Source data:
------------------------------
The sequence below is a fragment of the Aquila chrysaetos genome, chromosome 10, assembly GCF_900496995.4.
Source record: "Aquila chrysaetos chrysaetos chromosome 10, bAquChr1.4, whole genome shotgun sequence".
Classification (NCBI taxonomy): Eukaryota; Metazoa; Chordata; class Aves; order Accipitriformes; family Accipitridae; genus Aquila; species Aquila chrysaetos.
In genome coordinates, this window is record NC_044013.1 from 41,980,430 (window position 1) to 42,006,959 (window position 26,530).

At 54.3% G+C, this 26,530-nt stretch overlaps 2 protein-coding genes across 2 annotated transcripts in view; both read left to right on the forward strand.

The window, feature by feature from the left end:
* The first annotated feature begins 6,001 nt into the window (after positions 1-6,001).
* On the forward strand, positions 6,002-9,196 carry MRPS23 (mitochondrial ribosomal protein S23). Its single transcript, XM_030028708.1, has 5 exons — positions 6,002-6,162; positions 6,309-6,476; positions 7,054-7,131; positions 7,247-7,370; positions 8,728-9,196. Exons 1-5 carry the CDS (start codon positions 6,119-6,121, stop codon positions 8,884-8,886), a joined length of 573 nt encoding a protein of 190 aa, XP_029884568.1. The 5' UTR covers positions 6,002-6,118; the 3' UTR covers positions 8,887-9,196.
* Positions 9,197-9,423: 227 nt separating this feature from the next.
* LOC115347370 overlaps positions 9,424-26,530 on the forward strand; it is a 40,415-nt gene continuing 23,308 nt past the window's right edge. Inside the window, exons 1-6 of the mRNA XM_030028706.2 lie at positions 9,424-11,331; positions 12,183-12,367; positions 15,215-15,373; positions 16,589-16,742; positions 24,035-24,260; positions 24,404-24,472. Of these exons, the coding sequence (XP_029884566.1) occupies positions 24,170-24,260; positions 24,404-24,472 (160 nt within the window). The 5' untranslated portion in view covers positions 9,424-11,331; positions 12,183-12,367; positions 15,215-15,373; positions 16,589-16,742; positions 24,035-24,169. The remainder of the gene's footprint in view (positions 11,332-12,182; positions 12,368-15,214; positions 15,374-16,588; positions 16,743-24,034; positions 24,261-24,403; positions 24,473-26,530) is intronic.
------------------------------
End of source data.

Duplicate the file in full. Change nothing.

The sequence below is a fragment of the Aquila chrysaetos genome, chromosome 10, assembly GCF_900496995.4.
Source record: "Aquila chrysaetos chrysaetos chromosome 10, bAquChr1.4, whole genome shotgun sequence".
Classification (NCBI taxonomy): Eukaryota; Metazoa; Chordata; class Aves; order Accipitriformes; family Accipitridae; genus Aquila; species Aquila chrysaetos.
In genome coordinates, this window is record NC_044013.1 from 41,980,430 (window position 1) to 42,006,959 (window position 26,530).

At 54.3% G+C, this 26,530-nt stretch overlaps 2 protein-coding genes across 2 annotated transcripts in view; both read left to right on the forward strand.

The window, feature by feature from the left end:
* The first annotated feature begins 6,001 nt into the window (after positions 1-6,001).
* On the forward strand, positions 6,002-9,196 carry MRPS23 (mitochondrial ribosomal protein S23). Its single transcript, XM_030028708.1, has 5 exons — positions 6,002-6,162; positions 6,309-6,476; positions 7,054-7,131; positions 7,247-7,370; positions 8,728-9,196. Exons 1-5 carry the CDS (start codon positions 6,119-6,121, stop codon positions 8,884-8,886), a joined length of 573 nt encoding a protein of 190 aa, XP_029884568.1. The 5' UTR covers positions 6,002-6,118; the 3' UTR covers positions 8,887-9,196.
* Positions 9,197-9,423: 227 nt separating this feature from the next.
* LOC115347370 overlaps positions 9,424-26,530 on the forward strand; it is a 40,415-nt gene continuing 23,308 nt past the window's right edge. Inside the window, exons 1-6 of the mRNA XM_030028706.2 lie at positions 9,424-11,331; positions 12,183-12,367; positions 15,215-15,373; positions 16,589-16,742; positions 24,035-24,260; positions 24,404-24,472. Of these exons, the coding sequence (XP_029884566.1) occupies positions 24,170-24,260; positions 24,404-24,472 (160 nt within the window). The 5' untranslated portion in view covers positions 9,424-11,331; positions 12,183-12,367; positions 15,215-15,373; positions 16,589-16,742; positions 24,035-24,169. The remainder of the gene's footprint in view (positions 11,332-12,182; positions 12,368-15,214; positions 15,374-16,588; positions 16,743-24,034; positions 24,261-24,403; positions 24,473-26,530) is intronic.